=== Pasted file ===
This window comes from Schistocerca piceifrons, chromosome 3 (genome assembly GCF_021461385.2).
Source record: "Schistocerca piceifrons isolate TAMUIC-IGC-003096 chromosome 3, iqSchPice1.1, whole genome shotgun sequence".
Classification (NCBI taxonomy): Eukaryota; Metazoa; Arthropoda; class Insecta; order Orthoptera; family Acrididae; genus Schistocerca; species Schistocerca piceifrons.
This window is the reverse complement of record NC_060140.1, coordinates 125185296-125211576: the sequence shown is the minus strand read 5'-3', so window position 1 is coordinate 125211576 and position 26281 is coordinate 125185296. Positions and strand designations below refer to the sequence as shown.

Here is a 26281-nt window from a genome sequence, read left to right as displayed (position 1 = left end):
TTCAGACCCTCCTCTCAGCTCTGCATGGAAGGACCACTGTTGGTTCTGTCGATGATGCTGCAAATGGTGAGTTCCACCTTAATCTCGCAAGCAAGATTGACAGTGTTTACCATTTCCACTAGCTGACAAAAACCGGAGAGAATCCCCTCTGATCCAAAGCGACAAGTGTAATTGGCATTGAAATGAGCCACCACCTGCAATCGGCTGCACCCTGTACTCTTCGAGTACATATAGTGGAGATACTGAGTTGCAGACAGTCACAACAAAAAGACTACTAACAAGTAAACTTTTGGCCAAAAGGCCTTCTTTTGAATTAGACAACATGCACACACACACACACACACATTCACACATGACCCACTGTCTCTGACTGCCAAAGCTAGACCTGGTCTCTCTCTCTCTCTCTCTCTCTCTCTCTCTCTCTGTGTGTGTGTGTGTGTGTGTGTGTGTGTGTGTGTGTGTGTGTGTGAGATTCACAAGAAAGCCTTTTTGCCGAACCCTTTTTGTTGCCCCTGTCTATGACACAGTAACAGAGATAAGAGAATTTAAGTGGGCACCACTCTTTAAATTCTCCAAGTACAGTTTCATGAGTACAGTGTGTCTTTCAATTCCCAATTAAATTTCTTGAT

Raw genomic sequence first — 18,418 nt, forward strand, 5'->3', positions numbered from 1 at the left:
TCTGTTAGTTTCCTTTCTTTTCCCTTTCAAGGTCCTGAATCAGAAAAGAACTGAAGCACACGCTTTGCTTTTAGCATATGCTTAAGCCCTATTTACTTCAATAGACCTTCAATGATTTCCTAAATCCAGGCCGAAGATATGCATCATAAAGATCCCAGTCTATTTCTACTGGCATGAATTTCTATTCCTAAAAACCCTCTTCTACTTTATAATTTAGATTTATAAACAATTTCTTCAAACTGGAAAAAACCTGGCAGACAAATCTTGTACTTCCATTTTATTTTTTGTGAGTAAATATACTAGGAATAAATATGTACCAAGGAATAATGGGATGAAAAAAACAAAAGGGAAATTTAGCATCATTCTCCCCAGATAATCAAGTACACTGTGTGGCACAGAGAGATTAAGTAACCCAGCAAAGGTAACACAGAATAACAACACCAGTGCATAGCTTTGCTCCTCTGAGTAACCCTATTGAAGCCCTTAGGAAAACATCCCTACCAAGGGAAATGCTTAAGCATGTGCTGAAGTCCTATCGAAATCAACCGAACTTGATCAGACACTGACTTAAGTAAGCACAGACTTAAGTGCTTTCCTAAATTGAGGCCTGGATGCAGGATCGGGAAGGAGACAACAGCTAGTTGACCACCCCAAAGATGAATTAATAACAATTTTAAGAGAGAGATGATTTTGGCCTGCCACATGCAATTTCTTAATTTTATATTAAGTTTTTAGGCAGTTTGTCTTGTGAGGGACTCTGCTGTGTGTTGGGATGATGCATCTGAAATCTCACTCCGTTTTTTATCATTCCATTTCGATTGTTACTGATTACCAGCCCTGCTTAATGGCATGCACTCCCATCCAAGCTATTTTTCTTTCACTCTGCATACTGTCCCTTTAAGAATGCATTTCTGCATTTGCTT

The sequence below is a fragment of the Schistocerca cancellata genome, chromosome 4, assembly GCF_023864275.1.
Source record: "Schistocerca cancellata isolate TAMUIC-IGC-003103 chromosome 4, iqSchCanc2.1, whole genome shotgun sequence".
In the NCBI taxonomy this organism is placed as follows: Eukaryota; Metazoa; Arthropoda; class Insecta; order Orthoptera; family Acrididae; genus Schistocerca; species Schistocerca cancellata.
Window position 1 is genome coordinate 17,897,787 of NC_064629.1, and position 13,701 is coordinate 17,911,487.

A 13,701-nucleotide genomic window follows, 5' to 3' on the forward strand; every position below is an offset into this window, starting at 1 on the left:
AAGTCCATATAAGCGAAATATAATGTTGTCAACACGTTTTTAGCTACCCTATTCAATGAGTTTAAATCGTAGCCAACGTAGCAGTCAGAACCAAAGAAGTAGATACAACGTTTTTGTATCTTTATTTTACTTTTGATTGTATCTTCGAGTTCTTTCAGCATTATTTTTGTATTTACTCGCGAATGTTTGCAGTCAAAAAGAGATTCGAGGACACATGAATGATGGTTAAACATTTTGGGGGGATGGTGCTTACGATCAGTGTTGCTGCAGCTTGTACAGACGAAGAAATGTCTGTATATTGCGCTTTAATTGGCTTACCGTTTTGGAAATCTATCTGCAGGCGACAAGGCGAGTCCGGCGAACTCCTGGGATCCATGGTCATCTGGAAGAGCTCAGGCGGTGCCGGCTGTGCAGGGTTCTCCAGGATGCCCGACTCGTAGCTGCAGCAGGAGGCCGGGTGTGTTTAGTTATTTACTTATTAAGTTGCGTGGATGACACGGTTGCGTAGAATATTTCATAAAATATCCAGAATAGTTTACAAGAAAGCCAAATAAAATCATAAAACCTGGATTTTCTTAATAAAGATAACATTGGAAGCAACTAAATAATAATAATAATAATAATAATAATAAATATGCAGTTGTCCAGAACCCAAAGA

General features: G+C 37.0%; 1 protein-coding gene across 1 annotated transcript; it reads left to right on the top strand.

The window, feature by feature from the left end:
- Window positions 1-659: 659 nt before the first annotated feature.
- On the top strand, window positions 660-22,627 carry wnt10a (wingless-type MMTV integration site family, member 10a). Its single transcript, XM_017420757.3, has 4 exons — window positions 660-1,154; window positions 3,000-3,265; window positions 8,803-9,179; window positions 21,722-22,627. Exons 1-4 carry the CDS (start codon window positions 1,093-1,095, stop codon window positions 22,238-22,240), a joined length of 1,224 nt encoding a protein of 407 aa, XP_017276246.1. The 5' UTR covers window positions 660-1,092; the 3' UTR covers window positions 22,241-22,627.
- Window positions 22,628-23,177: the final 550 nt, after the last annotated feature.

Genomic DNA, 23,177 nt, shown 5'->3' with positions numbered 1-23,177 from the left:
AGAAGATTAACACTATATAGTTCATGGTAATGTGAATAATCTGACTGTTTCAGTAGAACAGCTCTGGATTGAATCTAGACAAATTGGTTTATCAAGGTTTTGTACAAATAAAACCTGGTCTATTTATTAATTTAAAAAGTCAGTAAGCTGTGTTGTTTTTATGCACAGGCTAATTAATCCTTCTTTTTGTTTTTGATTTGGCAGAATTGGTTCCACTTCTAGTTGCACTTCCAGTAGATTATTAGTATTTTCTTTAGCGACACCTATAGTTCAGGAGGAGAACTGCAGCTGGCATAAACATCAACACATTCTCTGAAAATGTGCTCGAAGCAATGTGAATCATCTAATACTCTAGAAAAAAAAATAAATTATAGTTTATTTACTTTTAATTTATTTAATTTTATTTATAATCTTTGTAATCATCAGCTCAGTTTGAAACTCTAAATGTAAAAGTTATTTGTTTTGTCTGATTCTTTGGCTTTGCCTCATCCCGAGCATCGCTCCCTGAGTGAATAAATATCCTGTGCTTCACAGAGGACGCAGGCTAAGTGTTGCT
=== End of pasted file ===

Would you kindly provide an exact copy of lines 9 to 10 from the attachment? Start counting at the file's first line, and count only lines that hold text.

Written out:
The sequence below is a fragment of the Schistocerca cancellata genome, chromosome 4, assembly GCF_023864275.1.
Source record: "Schistocerca cancellata isolate TAMUIC-IGC-003103 chromosome 4, iqSchCanc2.1, whole genome shotgun sequence".